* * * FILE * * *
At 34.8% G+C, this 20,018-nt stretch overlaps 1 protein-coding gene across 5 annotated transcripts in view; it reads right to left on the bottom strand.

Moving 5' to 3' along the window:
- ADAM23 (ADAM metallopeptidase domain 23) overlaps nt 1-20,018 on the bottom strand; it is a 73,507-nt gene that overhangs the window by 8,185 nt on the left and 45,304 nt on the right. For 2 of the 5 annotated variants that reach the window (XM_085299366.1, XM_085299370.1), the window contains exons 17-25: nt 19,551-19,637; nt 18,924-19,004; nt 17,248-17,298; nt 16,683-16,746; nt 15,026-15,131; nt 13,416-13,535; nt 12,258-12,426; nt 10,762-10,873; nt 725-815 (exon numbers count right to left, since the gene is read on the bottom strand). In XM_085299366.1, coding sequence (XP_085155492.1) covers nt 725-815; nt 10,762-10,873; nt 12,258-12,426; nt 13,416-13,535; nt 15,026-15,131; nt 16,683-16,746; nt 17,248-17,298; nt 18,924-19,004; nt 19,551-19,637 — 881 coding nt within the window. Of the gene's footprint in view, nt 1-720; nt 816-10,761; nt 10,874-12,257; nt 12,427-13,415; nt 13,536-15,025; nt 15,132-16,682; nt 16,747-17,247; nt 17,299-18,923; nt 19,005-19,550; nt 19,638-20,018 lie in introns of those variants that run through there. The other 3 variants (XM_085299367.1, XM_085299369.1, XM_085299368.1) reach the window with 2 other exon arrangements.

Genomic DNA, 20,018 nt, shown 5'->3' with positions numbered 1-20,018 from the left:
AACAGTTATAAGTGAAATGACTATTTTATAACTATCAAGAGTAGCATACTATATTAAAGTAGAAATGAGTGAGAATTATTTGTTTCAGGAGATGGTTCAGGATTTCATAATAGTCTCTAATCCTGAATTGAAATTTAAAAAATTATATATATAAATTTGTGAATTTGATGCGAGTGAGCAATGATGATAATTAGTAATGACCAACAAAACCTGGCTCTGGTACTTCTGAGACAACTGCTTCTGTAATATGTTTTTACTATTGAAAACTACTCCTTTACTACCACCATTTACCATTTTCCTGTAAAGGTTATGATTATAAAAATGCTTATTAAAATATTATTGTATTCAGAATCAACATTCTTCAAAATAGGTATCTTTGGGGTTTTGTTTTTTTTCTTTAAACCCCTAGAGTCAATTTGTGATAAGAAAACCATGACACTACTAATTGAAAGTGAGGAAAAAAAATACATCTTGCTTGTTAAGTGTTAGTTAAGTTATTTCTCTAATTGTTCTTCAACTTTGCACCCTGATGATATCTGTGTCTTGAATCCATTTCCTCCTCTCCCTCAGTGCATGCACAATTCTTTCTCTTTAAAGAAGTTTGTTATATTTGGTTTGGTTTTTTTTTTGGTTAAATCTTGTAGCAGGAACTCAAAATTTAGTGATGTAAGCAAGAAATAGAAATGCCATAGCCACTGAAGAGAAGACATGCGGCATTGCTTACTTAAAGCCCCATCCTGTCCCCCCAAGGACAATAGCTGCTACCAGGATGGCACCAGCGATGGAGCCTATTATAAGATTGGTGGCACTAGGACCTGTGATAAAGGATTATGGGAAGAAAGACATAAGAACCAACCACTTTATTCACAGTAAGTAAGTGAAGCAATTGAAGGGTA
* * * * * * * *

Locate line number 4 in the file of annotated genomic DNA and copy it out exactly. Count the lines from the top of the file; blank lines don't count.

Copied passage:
Genomic DNA, 20,018 nt, shown 5'->3' with positions numbered 1-20,018 from the left: